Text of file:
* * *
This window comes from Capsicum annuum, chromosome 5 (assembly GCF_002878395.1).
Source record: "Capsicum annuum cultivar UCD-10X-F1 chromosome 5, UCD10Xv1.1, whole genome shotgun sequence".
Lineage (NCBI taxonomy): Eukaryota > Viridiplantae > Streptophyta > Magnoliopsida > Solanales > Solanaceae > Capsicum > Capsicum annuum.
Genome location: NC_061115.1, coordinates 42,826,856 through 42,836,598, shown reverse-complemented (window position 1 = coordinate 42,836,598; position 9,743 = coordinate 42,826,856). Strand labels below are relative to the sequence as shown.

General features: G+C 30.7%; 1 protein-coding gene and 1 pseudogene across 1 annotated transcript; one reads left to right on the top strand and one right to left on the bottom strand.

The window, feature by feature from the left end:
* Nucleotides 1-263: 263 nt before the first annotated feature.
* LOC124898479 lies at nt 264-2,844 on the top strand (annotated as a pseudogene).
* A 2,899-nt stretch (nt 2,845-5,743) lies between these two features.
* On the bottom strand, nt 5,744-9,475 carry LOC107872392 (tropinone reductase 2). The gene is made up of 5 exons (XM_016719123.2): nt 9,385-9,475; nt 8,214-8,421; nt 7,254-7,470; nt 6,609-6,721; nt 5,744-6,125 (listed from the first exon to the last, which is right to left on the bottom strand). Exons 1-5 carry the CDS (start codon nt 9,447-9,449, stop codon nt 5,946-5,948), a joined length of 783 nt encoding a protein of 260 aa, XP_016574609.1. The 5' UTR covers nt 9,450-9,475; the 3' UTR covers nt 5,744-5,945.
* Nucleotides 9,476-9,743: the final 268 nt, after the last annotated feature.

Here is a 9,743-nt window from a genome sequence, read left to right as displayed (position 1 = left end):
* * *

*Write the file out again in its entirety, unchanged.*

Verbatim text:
This window comes from Capsicum annuum, chromosome 5 (assembly GCF_002878395.1).
Source record: "Capsicum annuum cultivar UCD-10X-F1 chromosome 5, UCD10Xv1.1, whole genome shotgun sequence".
Lineage (NCBI taxonomy): Eukaryota > Viridiplantae > Streptophyta > Magnoliopsida > Solanales > Solanaceae > Capsicum > Capsicum annuum.
Genome location: NC_061115.1, coordinates 42,826,856 through 42,836,598, shown reverse-complemented (window position 1 = coordinate 42,836,598; position 9,743 = coordinate 42,826,856). Strand labels below are relative to the sequence as shown.

General features: G+C 30.7%; 1 protein-coding gene and 1 pseudogene across 1 annotated transcript; one reads left to right on the top strand and one right to left on the bottom strand.

The window, feature by feature from the left end:
* Nucleotides 1-263: 263 nt before the first annotated feature.
* LOC124898479 lies at nt 264-2,844 on the top strand (annotated as a pseudogene).
* A 2,899-nt stretch (nt 2,845-5,743) lies between these two features.
* On the bottom strand, nt 5,744-9,475 carry LOC107872392 (tropinone reductase 2). The gene is made up of 5 exons (XM_016719123.2): nt 9,385-9,475; nt 8,214-8,421; nt 7,254-7,470; nt 6,609-6,721; nt 5,744-6,125 (listed from the first exon to the last, which is right to left on the bottom strand). Exons 1-5 carry the CDS (start codon nt 9,447-9,449, stop codon nt 5,946-5,948), a joined length of 783 nt encoding a protein of 260 aa, XP_016574609.1. The 5' UTR covers nt 9,450-9,475; the 3' UTR covers nt 5,744-5,945.
* Nucleotides 9,476-9,743: the final 268 nt, after the last annotated feature.

Here is a 9,743-nt window from a genome sequence, read left to right as displayed (position 1 = left end):